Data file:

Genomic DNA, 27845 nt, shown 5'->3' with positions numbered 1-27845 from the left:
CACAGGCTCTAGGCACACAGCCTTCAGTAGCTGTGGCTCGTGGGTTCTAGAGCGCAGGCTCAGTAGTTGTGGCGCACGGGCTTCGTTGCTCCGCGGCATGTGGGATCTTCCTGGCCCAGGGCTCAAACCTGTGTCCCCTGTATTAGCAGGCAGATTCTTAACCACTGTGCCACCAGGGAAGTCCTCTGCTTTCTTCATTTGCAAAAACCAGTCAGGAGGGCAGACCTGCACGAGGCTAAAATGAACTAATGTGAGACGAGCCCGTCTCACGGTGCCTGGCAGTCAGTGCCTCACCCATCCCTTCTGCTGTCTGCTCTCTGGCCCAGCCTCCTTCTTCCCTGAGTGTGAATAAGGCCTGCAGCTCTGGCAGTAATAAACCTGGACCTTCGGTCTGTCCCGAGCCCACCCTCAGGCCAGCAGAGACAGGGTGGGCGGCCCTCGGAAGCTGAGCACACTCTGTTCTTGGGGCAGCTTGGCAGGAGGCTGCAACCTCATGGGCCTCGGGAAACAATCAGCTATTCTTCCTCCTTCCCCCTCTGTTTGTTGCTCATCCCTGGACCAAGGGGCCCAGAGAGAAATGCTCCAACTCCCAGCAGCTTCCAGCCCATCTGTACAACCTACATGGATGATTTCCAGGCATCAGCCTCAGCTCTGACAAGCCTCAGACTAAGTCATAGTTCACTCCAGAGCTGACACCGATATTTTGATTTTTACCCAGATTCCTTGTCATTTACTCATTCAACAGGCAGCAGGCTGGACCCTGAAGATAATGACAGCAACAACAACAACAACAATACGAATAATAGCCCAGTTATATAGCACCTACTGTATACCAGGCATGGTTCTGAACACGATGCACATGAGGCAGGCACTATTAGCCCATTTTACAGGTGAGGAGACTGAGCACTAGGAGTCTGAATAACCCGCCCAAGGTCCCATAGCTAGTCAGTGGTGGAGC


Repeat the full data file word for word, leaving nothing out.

Genomic DNA, 27845 nt, shown 5'->3' with positions numbered 1-27845 from the left:
CACAGGCTCTAGGCACACAGCCTTCAGTAGCTGTGGCTCGTGGGTTCTAGAGCGCAGGCTCAGTAGTTGTGGCGCACGGGCTTCGTTGCTCCGCGGCATGTGGGATCTTCCTGGCCCAGGGCTCAAACCTGTGTCCCCTGTATTAGCAGGCAGATTCTTAACCACTGTGCCACCAGGGAAGTCCTCTGCTTTCTTCATTTGCAAAAACCAGTCAGGAGGGCAGACCTGCACGAGGCTAAAATGAACTAATGTGAGACGAGCCCGTCTCACGGTGCCTGGCAGTCAGTGCCTCACCCATCCCTTCTGCTGTCTGCTCTCTGGCCCAGCCTCCTTCTTCCCTGAGTGTGAATAAGGCCTGCAGCTCTGGCAGTAATAAACCTGGACCTTCGGTCTGTCCCGAGCCCACCCTCAGGCCAGCAGAGACAGGGTGGGCGGCCCTCGGAAGCTGAGCACACTCTGTTCTTGGGGCAGCTTGGCAGGAGGCTGCAACCTCATGGGCCTCGGGAAACAATCAGCTATTCTTCCTCCTTCCCCCTCTGTTTGTTGCTCATCCCTGGACCAAGGGGCCCAGAGAGAAATGCTCCAACTCCCAGCAGCTTCCAGCCCATCTGTACAACCTACATGGATGATTTCCAGGCATCAGCCTCAGCTCTGACAAGCCTCAGACTAAGTCATAGTTCACTCCAGAGCTGACACCGATATTTTGATTTTTACCCAGATTCCTTGTCATTTACTCATTCAACAGGCAGCAGGCTGGACCCTGAAGATAATGACAGCAACAACAACAACAACAATACGAATAATAGCCCAGTTATATAGCACCTACTGTATACCAGGCATGGTTCTGAACACGATGCACATGAGGCAGGCACTATTAGCCCATTTTACAGGTGAGGAGACTGAGCACTAGGAGTCTGAATAACCCGCCCAAGGTCCCATAGCTAGTCAGTGGTGGAGC